Means of Teaching. Teaching Aids and Teaching Materials
To master a foreign language, pupils must be engaged in activities which are characteristic of the language; they should hear the language spoken, speak, read, and write it. Classroom practices which are restricted to teacherís presentation of linguistic material (vocabulary, grammar) and the testing of pupilsí knowledge cannot provide good learning. The teacher covers ―content‖ but does not instruct pupils. The majority of pupils remain passive, and work only to memorize what the teacher emphasizes. To achieve effective classroom learning under the conditions of compulsory secondary education, the teacher must use all the accessories he has at his disposal in order to arouse the interest of his pupils and retain it throughout the lesson which is possible only if the pupils are actively involved in the very process of classroom learning. To teach a foreign language effectively the teacher needs teaching aids and teaching materials. During the last few years important developments have taken place in this field. As a result there is a great variety of teaching aids and teaching materials at the teacher's disposal.
Teaching Aids. By teaching aids we mean various devices which can help the foreign language teacher in presenting linguistic material to his pupils and fixing it in their memory; in testing pupilsí knowledge of words, phrases, and grammar items, their habits and skills in using them.
Teaching aids which are at teachersí disposal in contemporary schools may be grouped into (1) non-mechanical aids and (2) mechanical aids. Non-mechanical aids are: a blackboard, the oldest aid in the classroom; the teacher turns to the blackboard whenever he needs to write something while explaining some new linguistic material to his pupils, correcting pupils' mistakes, or arranging the class to work at some words and sentence patterns, etc.; the blackboard can also be used for quick drawing to supply pupils with ―objects‖ to speak about; a flannel board (a board covered with flannel or other soft fabric for sticking pictures on its surface), it is used for creating vivid situations which would stimulate pupilsí oral language; the teacher can have a flannel board made in a workshop or buy one in a specialized shop; the use of a flannel board with cut-outs prepared by the teacher or pupils leads to active participation in the use of the target language, as each pupil makes his contribution to working out ―a scene‖ on the flannel board; a magnet board (a board which has the properties of a magnet, i.e., can attract special cards with letters, words, phrases or pictures on it) used with the same purpose as a flannel board.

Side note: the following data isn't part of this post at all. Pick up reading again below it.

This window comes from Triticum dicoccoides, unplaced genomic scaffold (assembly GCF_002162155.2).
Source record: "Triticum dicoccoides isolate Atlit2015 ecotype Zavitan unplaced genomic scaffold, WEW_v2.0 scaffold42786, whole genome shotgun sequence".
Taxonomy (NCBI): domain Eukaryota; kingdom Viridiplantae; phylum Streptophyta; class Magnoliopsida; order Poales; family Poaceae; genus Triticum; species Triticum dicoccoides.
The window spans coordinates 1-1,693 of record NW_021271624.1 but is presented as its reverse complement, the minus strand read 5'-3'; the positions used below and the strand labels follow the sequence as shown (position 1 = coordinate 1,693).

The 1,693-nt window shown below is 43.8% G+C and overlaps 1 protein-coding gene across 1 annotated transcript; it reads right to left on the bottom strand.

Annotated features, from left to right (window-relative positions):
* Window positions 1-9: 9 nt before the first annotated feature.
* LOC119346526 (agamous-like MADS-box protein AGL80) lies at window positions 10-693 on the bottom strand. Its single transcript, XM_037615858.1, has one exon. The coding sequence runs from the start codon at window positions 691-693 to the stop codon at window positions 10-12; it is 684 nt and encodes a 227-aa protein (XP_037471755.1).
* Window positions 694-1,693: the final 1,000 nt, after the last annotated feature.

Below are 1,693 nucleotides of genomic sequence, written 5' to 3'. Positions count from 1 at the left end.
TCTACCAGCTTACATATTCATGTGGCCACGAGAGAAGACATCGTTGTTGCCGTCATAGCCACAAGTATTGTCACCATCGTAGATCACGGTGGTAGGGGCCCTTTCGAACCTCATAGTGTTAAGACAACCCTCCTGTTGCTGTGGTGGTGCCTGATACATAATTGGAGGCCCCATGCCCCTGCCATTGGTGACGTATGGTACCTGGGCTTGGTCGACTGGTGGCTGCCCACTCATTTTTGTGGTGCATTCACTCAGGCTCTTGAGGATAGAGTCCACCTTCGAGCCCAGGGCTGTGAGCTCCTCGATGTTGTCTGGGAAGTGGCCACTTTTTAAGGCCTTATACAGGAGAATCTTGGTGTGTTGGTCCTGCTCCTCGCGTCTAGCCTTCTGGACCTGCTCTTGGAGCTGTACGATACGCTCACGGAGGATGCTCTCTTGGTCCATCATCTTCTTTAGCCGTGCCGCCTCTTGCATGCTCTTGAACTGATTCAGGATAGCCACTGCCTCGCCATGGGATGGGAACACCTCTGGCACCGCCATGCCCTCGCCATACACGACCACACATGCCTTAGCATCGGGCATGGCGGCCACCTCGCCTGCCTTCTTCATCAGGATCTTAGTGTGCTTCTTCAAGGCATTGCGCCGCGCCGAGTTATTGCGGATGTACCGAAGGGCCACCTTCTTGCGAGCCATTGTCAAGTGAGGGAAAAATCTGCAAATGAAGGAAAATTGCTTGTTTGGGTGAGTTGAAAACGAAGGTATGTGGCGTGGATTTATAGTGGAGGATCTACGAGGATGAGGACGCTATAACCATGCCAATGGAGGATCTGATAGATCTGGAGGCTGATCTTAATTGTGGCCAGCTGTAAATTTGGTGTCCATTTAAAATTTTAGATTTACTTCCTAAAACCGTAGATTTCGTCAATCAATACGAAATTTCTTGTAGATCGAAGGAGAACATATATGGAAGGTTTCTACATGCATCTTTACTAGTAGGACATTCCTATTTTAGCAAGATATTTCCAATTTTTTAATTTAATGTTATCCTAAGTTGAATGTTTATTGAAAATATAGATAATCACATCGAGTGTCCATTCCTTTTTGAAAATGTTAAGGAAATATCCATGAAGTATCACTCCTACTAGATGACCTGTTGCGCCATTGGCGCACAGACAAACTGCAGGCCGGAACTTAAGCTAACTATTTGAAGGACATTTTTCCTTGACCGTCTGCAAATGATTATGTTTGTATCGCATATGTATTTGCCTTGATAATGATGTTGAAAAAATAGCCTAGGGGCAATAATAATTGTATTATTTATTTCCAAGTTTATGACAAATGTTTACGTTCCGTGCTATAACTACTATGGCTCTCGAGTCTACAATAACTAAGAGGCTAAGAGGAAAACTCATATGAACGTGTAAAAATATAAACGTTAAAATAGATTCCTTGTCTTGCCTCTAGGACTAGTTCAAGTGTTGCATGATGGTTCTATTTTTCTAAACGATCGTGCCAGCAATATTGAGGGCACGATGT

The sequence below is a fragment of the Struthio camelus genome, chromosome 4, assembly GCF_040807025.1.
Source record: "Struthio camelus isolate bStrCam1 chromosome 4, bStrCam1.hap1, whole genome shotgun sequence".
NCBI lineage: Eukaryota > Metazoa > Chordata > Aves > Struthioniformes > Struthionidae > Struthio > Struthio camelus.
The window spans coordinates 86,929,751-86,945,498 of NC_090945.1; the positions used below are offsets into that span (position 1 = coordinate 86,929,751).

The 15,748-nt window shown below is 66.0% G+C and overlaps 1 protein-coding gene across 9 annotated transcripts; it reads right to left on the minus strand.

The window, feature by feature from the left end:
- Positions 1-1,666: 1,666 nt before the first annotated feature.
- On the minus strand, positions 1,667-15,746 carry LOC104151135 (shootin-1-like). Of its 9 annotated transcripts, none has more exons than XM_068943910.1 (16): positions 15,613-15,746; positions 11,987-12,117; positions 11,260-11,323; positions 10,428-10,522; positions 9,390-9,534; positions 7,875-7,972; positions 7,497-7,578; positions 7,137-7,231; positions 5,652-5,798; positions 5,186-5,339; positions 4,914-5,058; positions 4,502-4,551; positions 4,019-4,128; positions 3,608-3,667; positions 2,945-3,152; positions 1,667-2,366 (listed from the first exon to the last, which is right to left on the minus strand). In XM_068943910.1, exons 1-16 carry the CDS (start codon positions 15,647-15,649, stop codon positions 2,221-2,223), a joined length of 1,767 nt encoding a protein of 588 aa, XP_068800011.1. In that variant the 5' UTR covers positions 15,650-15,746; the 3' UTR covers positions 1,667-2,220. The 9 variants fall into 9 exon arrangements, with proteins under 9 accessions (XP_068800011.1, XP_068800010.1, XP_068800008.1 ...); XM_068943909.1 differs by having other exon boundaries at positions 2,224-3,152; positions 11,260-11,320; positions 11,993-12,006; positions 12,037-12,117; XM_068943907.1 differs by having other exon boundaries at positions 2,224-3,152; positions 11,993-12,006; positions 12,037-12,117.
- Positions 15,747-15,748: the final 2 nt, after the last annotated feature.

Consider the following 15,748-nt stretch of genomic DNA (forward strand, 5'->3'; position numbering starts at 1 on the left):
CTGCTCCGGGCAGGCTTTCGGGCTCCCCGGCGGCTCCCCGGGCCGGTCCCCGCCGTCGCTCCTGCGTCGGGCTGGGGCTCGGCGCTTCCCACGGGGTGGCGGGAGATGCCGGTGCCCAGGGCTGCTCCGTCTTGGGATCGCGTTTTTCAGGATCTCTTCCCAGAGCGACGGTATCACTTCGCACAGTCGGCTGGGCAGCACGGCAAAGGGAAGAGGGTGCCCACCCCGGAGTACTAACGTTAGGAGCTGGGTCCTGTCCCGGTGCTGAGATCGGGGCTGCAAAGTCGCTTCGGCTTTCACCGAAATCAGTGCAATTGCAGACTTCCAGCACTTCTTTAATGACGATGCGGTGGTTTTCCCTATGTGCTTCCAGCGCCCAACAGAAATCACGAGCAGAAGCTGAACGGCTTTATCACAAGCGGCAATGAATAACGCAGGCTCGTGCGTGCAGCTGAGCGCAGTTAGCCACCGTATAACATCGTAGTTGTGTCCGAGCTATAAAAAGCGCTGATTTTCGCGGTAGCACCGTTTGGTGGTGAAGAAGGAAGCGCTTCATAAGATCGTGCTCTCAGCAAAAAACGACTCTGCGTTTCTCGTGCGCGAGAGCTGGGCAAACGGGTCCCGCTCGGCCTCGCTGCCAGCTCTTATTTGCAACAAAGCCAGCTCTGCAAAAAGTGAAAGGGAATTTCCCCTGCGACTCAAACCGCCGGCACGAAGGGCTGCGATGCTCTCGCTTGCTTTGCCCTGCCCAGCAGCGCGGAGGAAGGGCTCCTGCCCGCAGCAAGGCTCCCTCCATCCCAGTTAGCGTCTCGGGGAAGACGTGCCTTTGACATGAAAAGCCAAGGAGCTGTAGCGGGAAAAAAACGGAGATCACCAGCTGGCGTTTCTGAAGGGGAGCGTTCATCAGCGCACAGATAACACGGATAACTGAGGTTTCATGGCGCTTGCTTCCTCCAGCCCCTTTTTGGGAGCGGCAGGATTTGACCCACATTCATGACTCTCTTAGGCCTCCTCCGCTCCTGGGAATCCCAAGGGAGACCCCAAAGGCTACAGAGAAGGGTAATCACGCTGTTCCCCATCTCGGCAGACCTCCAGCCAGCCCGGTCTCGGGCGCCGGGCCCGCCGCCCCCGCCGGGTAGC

Mechanical aids are: tape recorders (ordinary and twin-track); the same tape may be played back as many times as is necessary, the twin track tape recorder allows the pupil to play back the tape listening to the speakerís voice and recording his own on the second track, the lower one, without erasing the first track with the voice of the speaker, the tape recorder is considered to be the most important aid in teaching and learning a foreign language; record player is also an audio equipment available in every school; the record player is an indispensable supplement to contemporary textbooks and other teaching materials as they are designed to be used with the long-playing records which accompany them; projector used for projection of illustrations and photographs; a filmstrip projector which can be used in a partially darkened room; an overhead projector used for projection of a table, a scheme, a chart, a plan, a map or a text for everyone to see on a screen; television would make it possible to demonstrate the language in increasingly varied everyday situations; pupils are invited to look, listen, and speak; television and radio programmes are broadcast, but it is not always easy for teachers using these programmes to synchronize their lesson time with the time of the television or radio transmissions; a language laboratory, this is a special classroom designed for language learning. It is equipped with individual private or semi-private stalls or booths. They are connected with a network of audio wiring, the nerve centre of which is the monitoring console which has a switch board and tape decks, making it possible to play tapes and send the programme to all or any combination of booths. The teacher at the monitoring console can listen in, or can have a two-way conversation with any pupil.